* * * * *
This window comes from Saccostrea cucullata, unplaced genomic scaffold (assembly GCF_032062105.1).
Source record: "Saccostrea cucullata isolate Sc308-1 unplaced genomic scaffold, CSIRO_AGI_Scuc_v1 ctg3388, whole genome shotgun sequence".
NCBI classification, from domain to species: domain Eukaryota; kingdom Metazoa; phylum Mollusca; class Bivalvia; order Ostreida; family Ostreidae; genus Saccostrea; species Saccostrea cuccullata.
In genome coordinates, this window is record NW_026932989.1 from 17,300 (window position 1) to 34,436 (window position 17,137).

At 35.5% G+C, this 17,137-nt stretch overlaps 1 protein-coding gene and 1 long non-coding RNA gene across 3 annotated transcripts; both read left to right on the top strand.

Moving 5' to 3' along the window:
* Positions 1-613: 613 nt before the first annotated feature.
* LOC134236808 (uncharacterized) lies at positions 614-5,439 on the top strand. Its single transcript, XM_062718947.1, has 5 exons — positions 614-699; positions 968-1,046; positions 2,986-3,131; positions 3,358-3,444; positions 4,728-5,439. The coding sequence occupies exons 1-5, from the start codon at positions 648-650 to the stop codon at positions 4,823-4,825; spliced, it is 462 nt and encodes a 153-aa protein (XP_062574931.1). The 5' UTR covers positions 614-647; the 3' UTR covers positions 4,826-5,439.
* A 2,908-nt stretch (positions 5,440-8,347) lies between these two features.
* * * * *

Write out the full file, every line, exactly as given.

This window comes from Saccostrea cucullata, unplaced genomic scaffold (assembly GCF_032062105.1).
Source record: "Saccostrea cucullata isolate Sc308-1 unplaced genomic scaffold, CSIRO_AGI_Scuc_v1 ctg3388, whole genome shotgun sequence".
NCBI classification, from domain to species: domain Eukaryota; kingdom Metazoa; phylum Mollusca; class Bivalvia; order Ostreida; family Ostreidae; genus Saccostrea; species Saccostrea cuccullata.
In genome coordinates, this window is record NW_026932989.1 from 17,300 (window position 1) to 34,436 (window position 17,137).

At 35.5% G+C, this 17,137-nt stretch overlaps 1 protein-coding gene and 1 long non-coding RNA gene across 3 annotated transcripts; both read left to right on the top strand.

Moving 5' to 3' along the window:
* Positions 1-613: 613 nt before the first annotated feature.
* LOC134236808 (uncharacterized) lies at positions 614-5,439 on the top strand. Its single transcript, XM_062718947.1, has 5 exons — positions 614-699; positions 968-1,046; positions 2,986-3,131; positions 3,358-3,444; positions 4,728-5,439. The coding sequence occupies exons 1-5, from the start codon at positions 648-650 to the stop codon at positions 4,823-4,825; spliced, it is 462 nt and encodes a 153-aa protein (XP_062574931.1). The 5' UTR covers positions 614-647; the 3' UTR covers positions 4,826-5,439.
* A 2,908-nt stretch (positions 5,440-8,347) lies between these two features.